Bush and Blair were handed an opportunity to partially extricate themselves from the horror which is Iraq by the Iraq Study Group (ISG). Instead, they pretty much dismissed the report (.pdf) and went back to the same tired old rhetoric and still talked of “victory” in Iraq, thus guaranteeing that the carnage will continue. To be fair, the carnage is likely to continue whatever Bush and Blair decide, but now it will probably continue with British and American troops remaining and without Iranian and Syrian help to end it.
Tony Blair’s trip to Washington was heralded as an attempt by him to exert his considerable influence on George Bush and persuade him to accept the main recommendations of the Iraq Study Group (a phased withdrawal of troops and talking to Iran and Syria) and to win support for ending the Palestinian crisis. Predictably, nothing of the sort occurred. The patronising way in which these two leaders praised the ISG and then announced how they intend to cherry pick the bits they like from what is meant to be a comprehensive package is depressing for all those concerned about the situation in the Middle East. That this was going to happen was obvious to anyone who watched the unenthusiastic way Bush greeted the release of the stinging findings of the ISG report. And it is no surprise that the ISG report would be a damning indictment of Bush’s Iraq policy. James Baker gave very clear reasons for not invading Iraq after the first Gulf war, and they are the same reasons why the 2003 invasion was doomed to fail.
For years, the question I was most often asked about Desert Storm is why we did not remove Saddam Hussein from power. [The answer is that] A coalition war to liberate Kuwait could then have been portrayed as a US war of conquest. Furthermore, even if Saddam were captured and his regime toppled, American forces would still have been confronted with the spectre of a military occupation of indefinite duration to pacify a country and sustain a new government in power. The ensuing urban warfare would surely have resulted in more casualties to American GIs than the war itself, thus creating a political firestorm at home.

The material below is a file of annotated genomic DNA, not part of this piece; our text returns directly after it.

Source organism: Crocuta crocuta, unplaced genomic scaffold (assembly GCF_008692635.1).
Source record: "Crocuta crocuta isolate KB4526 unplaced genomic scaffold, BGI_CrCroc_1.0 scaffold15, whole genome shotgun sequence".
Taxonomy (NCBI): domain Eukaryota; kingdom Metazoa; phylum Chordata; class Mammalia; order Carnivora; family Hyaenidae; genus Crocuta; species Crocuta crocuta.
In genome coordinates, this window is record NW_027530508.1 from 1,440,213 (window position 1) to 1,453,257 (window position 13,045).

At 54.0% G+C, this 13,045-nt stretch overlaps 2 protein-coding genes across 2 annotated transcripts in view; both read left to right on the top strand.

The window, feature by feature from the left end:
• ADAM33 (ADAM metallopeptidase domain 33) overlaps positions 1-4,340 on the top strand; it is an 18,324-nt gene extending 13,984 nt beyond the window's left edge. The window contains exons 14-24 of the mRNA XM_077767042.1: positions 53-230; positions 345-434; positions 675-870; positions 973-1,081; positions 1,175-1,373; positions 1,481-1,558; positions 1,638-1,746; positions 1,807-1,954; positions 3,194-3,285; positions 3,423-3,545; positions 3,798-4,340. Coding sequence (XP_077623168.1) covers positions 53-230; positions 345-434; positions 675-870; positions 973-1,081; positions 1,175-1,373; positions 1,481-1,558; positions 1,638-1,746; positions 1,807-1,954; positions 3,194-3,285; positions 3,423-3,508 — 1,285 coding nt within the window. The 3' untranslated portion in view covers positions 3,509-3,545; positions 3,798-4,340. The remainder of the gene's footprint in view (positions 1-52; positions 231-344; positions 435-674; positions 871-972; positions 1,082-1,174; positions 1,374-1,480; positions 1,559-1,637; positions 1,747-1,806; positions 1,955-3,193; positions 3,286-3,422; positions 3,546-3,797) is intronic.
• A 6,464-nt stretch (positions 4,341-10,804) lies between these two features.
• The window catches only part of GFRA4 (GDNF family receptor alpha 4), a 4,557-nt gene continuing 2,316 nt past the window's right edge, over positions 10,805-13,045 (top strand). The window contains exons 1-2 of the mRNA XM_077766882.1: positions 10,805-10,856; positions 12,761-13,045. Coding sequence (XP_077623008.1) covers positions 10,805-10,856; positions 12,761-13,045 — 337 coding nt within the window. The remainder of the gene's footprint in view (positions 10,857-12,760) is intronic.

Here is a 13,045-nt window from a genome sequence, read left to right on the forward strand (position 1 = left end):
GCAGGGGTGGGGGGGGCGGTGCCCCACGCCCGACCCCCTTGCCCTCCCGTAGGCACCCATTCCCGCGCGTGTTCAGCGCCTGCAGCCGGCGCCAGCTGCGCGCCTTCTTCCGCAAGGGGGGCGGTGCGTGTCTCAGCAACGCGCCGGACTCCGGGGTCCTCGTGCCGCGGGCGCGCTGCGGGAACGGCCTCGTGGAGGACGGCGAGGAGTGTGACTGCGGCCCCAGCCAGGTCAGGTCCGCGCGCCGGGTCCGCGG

And as much as Saddam’s neighbours wanted to see him gone, they feared Iraq would fragment in unpredictable ways that would play into the hands of the mullahs in Iran, who could export their brand of Islamic fundamentalism with the help of Iraq’s Shias and quickly transform themselves into a dominant regional power.
Finally, the Security Council resolution under which we were operating authorised us to use force only to kick Iraq out of Kuwait, nothing more. As events have amply demonstrated, these concerns were valid. I am no longer asked why we did not remove Saddam in 1991!
Blair’s support for talks with Iran and Syria were undermined by Bush’s refusal to contemplate such action. Blair has however been given permission to return to the Middle East to try again to achieve a peace deal without having anything to offer. American support is luke warm though, and Israel’s support is, of course, non existent. So we can see the beginnings of a split between London and Washington on how to deal with the Iraq crisis. Unfortunately it seems that Blair will go along with whatever Bush decides as usual despite his own feelings. So much for influence.
One amusing moment from the joint press conference is reported by the Daily Mirror. Bush was visibly annoyed by the very good questions put to him and the Prime Minister by the BBC’s Nick Robinson.
One explanation for Mr Bush’s ill-humour is a perceived lack of courtesy from British journalists at the press conference.
He looked disgusted when the Brits failed to follow the US press corps by standing as the two leaders entered the room.
He later accused the UK contingent of being disrespectful to Mr Blair, when one tried to ask him a supplementary question.
Turning to the PM, he shouted out: “This is a total violation, the press corps are calling you down, man.
“It’s the Prime Minister!”
Tony Blair is already back in Britain and has moved to stifle any possible debate in Parliament on the findings of the ISG report. If we needed any further evidence as to how morally and politically bankrupt Blair is, this refusal to discuss the report is it.